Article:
Then the gates of his heart were flung open, and his joy flew far over the sea. And he closed his eyes and prayed in the silences of his soul. But as he descended the hill, a sadness came upon him, and he thought in his heart: How shall I go in peace and without sorrow?
Nay, not without a wound in the spirit shall I leave this city. Long were the days of pain I have spent within its walls, and long were the nights of aloneness; and who can depart of his pain and his aloneness without regret?
Too many fragments of the spirit have I scattered in these streets, and too many are the children of my longing that walk naked among these hills, and I cannot withdraw from them without a burden and an ache. It is not a garment I cast off this day, but a skin that I tear with my own hands. Nor is it a thought I leave behind me, but a heart made sweet with hunger and with thirst.
Yet I cannot tarry longer. The sea that calls all things unto her calls me, and I must embark. For, to stay, though the hours burn in the night, is to freeze and crystallize and be bound in a mould. Fain would I take with me all that is here.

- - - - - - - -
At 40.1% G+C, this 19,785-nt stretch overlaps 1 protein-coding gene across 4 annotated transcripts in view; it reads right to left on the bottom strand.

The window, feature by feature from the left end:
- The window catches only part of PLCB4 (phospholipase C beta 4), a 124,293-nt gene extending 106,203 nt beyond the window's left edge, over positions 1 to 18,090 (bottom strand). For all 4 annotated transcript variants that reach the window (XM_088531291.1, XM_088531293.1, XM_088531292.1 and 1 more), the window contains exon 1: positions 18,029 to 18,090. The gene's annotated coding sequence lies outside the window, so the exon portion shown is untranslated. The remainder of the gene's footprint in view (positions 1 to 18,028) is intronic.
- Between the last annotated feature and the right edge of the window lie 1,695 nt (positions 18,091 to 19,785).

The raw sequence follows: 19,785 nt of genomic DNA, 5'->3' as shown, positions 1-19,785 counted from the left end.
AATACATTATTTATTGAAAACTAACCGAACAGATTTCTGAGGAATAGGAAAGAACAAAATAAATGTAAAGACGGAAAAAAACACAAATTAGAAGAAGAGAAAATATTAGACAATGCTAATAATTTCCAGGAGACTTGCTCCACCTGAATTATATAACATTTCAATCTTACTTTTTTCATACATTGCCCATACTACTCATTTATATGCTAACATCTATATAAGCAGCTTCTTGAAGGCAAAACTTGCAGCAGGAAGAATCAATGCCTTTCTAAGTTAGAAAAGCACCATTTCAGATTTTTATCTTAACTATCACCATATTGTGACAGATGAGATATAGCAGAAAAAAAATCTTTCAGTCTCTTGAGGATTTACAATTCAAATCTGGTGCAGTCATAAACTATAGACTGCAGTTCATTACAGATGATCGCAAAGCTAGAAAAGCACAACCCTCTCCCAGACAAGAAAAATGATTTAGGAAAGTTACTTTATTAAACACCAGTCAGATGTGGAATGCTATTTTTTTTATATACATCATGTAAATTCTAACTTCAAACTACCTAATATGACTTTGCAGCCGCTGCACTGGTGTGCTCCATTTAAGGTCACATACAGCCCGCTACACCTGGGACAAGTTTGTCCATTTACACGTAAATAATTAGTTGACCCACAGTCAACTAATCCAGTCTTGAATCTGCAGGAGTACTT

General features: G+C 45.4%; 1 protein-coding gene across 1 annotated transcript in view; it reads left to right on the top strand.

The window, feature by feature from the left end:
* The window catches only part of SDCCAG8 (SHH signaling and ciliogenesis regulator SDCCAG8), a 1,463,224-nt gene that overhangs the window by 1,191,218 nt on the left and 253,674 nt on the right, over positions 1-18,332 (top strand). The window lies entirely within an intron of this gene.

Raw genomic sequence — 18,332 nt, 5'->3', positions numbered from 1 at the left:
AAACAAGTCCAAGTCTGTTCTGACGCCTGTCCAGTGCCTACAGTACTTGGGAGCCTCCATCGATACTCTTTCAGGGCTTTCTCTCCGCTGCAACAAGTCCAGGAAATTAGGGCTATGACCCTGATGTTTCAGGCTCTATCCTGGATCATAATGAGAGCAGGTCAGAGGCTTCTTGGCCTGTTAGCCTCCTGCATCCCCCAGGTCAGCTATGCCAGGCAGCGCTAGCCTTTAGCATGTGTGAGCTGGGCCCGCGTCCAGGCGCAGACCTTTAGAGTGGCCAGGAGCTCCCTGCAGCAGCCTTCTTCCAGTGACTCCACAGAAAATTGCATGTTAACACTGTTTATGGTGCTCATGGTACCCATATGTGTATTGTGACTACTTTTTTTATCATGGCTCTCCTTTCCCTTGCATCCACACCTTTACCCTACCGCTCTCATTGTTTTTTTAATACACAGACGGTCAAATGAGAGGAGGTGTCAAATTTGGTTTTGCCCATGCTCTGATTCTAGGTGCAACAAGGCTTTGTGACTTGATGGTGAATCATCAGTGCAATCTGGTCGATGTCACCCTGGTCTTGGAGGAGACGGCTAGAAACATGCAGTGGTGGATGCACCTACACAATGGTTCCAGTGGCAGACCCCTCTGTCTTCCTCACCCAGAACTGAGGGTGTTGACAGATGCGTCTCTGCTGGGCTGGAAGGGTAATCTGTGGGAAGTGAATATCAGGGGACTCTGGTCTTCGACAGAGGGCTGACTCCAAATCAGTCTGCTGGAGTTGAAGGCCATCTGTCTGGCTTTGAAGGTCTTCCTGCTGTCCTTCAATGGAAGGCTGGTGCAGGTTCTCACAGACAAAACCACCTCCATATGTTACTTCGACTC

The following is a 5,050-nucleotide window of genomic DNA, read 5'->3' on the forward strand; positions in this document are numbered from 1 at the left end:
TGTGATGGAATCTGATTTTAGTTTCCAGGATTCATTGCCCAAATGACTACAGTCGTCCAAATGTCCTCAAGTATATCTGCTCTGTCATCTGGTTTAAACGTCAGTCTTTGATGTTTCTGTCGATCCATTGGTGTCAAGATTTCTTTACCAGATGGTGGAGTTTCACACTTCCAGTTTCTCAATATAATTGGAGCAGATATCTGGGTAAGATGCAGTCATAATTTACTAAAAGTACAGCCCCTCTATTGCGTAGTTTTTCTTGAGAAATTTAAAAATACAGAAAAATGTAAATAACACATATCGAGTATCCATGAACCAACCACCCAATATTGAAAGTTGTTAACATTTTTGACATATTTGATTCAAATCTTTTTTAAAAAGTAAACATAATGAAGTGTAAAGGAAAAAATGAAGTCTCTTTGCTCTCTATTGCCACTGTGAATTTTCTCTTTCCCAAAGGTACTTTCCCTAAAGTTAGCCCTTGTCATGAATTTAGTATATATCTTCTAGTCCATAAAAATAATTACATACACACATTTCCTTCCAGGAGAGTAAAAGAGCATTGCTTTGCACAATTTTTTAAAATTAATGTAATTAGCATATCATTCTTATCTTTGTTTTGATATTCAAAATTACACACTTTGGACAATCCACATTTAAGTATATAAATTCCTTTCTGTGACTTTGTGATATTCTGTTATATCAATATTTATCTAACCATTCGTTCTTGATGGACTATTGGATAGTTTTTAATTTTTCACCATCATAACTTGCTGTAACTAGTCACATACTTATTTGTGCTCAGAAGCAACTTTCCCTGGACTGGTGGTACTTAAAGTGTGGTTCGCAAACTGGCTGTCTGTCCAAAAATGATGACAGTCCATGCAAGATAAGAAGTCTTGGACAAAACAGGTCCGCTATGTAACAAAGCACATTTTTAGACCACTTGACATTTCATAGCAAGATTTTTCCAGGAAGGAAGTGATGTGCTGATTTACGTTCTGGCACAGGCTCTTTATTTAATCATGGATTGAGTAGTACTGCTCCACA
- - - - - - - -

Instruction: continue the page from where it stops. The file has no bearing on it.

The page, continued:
But how shall I? A voice cannot carry the tongue and the lips that gave it wings. Alone must it seek the ether. And along and without his nest shall the eagle fly across the sun Now when he reached the foot of the hill, he turned again towards the sea, and he saw his ship approaching the harbor, and upon her prow the mariners, the men of his own land.
And his soul cried out to them, and he said: Sons of my ancient mother, you riders of the tides, How often have you sailed in my dreams.
Ready am I to go, and my eagerness with sails full set awaits the wind. Only another breath will I breathe in this still air, only another loving look cast backward, And then I shall stand among you, a seafarer among seafarers. And you, vast sea, sleepless mother, Who alone are peace and freedom to the river and the stream, Only another winding will this stream make, only another murmur in this glade, And then shall I come to you, a boundless drop to a boundless ocean.